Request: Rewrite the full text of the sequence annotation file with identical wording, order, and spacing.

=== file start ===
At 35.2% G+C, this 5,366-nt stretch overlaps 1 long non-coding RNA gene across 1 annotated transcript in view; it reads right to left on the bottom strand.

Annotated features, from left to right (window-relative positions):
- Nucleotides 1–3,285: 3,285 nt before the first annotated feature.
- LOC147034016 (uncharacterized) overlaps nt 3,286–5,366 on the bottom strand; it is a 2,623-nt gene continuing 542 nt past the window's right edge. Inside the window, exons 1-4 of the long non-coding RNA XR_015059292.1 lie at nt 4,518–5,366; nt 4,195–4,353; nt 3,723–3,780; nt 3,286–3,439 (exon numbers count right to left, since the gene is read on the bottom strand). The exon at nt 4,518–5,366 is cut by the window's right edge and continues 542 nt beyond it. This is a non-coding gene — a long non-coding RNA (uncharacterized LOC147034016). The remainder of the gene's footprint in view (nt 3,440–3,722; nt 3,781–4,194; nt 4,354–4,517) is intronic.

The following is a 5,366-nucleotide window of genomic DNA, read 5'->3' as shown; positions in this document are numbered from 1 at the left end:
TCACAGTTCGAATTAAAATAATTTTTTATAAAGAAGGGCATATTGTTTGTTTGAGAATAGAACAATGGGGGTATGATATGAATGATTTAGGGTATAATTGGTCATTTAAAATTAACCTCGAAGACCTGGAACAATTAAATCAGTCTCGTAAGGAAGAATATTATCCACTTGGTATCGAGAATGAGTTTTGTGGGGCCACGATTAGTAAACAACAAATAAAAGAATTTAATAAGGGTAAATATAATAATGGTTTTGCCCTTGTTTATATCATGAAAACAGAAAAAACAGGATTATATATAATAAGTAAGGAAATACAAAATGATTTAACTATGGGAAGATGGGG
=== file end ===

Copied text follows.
At 35.2% G+C, this 5,366-nt stretch overlaps 1 long non-coding RNA gene across 1 annotated transcript in view; it reads right to left on the bottom strand.

Annotated features, from left to right (window-relative positions):
- Nucleotides 1–3,285: 3,285 nt before the first annotated feature.
- LOC147034016 (uncharacterized) overlaps nt 3,286–5,366 on the bottom strand; it is a 2,623-nt gene continuing 542 nt past the window's right edge. Inside the window, exons 1-4 of the long non-coding RNA XR_015059292.1 lie at nt 4,518–5,366; nt 4,195–4,353; nt 3,723–3,780; nt 3,286–3,439 (exon numbers count right to left, since the gene is read on the bottom strand). The exon at nt 4,518–5,366 is cut by the window's right edge and continues 542 nt beyond it. This is a non-coding gene — a long non-coding RNA (uncharacterized LOC147034016). The remainder of the gene's footprint in view (nt 3,440–3,722; nt 3,781–4,194; nt 4,354–4,517) is intronic.

The following is a 5,366-nucleotide window of genomic DNA, read 5'->3' as shown; positions in this document are numbered from 1 at the left end:
TCACAGTTCGAATTAAAATAATTTTTTATAAAGAAGGGCATATTGTTTGTTTGAGAATAGAACAATGGGGGTATGATATGAATGATTTAGGGTATAATTGGTCATTTAAAATTAACCTCGAAGACCTGGAACAATTAAATCAGTCTCGTAAGGAAGAATATTATCCACTTGGTATCGAGAATGAGTTTTGTGGGGCCACGATTAGTAAACAACAAATAAAAGAATTTAATAAGGGTAAATATAATAATGGTTTTGCCCTTGTTTATATCATGAAAACAGAAAAAACAGGATTATATATAATAAGTAAGGAAATACAAAATGATTTAACTATGGGAAGATGGGG